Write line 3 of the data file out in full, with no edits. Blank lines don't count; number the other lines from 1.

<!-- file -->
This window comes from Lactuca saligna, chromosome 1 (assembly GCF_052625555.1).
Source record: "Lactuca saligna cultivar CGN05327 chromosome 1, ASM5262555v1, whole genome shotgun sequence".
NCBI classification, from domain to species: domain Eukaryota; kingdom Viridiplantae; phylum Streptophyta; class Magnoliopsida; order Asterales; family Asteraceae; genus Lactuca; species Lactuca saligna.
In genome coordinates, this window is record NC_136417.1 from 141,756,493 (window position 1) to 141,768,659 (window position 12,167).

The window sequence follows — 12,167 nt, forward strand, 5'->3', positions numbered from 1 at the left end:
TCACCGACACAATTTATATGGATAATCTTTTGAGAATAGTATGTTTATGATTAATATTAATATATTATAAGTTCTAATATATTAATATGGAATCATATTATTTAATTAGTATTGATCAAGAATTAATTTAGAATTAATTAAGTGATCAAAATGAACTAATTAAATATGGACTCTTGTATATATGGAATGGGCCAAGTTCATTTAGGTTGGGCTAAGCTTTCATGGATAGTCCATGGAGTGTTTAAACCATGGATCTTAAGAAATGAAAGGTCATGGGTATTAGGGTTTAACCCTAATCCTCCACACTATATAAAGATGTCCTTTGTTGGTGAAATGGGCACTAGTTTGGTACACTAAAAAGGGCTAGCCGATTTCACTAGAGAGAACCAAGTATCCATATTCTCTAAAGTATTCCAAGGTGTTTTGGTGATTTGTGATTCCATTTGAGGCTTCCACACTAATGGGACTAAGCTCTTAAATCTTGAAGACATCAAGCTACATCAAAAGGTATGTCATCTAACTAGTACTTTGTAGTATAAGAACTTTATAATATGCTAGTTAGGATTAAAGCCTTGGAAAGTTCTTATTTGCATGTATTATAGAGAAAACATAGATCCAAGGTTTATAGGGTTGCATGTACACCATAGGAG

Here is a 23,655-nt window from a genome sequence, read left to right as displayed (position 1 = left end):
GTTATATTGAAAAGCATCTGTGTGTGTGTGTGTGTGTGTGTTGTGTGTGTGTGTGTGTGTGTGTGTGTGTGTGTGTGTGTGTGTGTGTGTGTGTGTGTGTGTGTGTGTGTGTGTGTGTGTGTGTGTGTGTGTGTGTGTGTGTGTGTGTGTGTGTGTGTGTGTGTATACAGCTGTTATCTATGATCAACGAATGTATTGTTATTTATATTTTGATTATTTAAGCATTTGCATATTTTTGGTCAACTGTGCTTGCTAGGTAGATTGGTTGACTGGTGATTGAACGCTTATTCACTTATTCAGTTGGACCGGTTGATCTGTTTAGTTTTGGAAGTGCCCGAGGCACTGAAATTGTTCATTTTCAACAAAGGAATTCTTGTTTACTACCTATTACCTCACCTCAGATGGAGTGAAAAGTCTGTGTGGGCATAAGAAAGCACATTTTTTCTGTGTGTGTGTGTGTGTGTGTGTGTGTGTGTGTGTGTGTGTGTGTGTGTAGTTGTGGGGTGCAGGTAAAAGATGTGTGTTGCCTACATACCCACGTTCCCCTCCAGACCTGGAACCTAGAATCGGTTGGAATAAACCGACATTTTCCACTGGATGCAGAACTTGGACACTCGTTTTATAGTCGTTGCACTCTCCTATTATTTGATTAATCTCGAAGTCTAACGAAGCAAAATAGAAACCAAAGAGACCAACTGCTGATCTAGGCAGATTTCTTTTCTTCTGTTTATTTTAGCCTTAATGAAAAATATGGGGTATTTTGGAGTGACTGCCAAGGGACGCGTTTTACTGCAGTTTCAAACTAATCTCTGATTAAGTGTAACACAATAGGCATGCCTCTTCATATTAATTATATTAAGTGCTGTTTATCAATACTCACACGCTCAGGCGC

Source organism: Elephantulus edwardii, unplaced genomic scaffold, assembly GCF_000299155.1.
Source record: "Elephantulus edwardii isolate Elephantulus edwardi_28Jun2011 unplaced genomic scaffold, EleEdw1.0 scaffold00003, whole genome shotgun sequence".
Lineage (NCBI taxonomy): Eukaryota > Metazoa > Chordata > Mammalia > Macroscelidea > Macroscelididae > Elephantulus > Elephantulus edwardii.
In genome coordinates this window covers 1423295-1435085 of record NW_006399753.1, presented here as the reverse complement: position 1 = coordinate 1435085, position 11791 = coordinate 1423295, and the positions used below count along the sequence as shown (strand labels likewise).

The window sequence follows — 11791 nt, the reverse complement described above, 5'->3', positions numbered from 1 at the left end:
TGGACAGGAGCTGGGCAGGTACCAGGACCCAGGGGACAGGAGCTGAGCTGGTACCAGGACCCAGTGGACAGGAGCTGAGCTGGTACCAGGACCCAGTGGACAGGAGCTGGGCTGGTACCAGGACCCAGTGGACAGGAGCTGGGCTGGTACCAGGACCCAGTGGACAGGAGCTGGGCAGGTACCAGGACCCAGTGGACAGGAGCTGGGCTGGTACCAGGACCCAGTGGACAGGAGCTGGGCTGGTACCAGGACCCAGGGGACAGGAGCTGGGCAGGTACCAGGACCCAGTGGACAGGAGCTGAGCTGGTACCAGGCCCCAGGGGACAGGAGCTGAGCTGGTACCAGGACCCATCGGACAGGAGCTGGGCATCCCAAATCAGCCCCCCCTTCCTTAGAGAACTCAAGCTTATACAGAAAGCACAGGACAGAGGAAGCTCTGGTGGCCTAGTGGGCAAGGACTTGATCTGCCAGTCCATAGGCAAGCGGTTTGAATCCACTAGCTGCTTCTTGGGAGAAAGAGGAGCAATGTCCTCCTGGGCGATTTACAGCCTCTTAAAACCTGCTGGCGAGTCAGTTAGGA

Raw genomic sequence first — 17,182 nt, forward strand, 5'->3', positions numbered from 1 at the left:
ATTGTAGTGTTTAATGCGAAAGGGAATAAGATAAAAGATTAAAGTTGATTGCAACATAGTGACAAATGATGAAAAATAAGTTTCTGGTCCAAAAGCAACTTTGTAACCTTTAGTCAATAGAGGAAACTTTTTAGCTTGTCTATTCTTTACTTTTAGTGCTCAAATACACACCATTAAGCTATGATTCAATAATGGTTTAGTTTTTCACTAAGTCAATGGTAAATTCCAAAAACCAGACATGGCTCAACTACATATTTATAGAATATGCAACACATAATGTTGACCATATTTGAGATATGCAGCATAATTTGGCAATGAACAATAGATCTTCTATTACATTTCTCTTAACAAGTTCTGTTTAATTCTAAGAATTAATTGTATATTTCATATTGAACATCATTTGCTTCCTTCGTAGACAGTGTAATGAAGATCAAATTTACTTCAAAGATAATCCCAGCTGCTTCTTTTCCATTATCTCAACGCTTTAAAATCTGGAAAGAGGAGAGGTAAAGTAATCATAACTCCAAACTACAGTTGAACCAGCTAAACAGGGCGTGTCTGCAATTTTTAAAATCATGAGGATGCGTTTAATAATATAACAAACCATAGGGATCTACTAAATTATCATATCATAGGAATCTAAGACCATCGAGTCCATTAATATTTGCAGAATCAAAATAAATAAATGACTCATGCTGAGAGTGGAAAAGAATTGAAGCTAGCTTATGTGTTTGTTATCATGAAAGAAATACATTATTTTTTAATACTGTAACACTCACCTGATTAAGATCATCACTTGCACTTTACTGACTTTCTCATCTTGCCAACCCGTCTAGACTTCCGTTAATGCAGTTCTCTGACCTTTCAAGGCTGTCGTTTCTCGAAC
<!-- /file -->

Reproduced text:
NCBI classification, from domain to species: domain Eukaryota; kingdom Viridiplantae; phylum Streptophyta; class Magnoliopsida; order Asterales; family Asteraceae; genus Lactuca; species Lactuca saligna.